White Rock council abolishes question period

WHITE ROCK — Those hoping to ask questions before White Rock council are going to have to find a new way of doing so after question period was abolished Monday night.

To the dismay of some in attendance, council finalized a motion to put the practice out to pasture.

The vote passed with five council members in favour, while councillors Dave Chesney and Helen Fathers were opposed.

“There is plenty of ample opportunity for people to question council,” said Mayor Wayne Baldwin prior to the vote, noting residents can appear as a delegation, or email, phone, write letters or stop council members in the street or store. “Not everyone is happy about walking up to a microphone and speaking in front of a bunch of people. This is a better situation than having a question period.”

Previously, Baldwin told The Now that question period was not being used for its intended purpose, which was outlined as having to pertain to something on that meeting’s agenda.

"Most of the time I’d have to stop someone from making a speech or making a point and ask them to phrase it as a question,” he said.

Residents had previously been allowed to ask council questions about any city business before the agenda-specific guideline was added years ago.

However, Fathers said question period “wasn’t a big deal” and that it was only 15 minutes every two weeks.

“People ask questions and whether we like it or not is immaterial,” she said. “(This is) a forum for people to express themselves and it’s hard to think that any municipality would get rid of that. We should be embracing it…and take it as a learning opportunity.”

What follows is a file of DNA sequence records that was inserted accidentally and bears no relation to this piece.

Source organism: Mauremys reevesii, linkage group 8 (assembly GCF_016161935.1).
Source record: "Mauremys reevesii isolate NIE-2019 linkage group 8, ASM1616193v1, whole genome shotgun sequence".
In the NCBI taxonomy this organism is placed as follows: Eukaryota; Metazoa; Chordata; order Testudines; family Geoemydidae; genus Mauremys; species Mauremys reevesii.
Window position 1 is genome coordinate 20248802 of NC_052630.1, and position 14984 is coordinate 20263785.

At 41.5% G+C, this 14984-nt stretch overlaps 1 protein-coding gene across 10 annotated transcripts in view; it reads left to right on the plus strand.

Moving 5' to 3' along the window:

Chesney said he ran on a campaign of open dialogue and did not want to limit it.

Following the vote, former councillor Margaret Woods called council a bunch of “cowards,” while former council candidate Dennis Lypka left the meeting calling it “unbelievable.”

“I’m not just asking questions for me, I’m asking questions for the other people in the community,” said Woods, who made regular use of question period. “People want to hear what others are saying because they have questions. What’s the big deal?”

Chesney to begin community conversation sessions

On the same day as the vote, Chesney also announced he would be fulfilling one of his campaign promises by holding monthly community dialogue sessions starting in March.

“This had nothing to do with question period, I had been working since the election to find a suitable venue and finally worked something out with the library,” he said.

The sessions, explained Chesney, are a chance for residents to come out and casually talk about White Rock, what works and what doesn’t and how things could be improved.

“There are so many people in the community that have so many great ideas on things they would like to see instituted to make White Rock a better place,” he said. “I don’t want them to be strictly bitch sessions, though I know there are frustrations out there and I’ll endeavour to do what I can to carry from that meaning the ideas put forth and try to advance them.”

Chesney said he’s sent the invite out to his fellow council members and Fathers has so far been the only one to respond, stating that she’ll be attending.

The sessions will take place on the first Saturday of every month at the White Rock Library at 10 a.m. The inaugural meeting takes place March 2.

This is a good opportunity for people in the community to be heard,” said Chesney.


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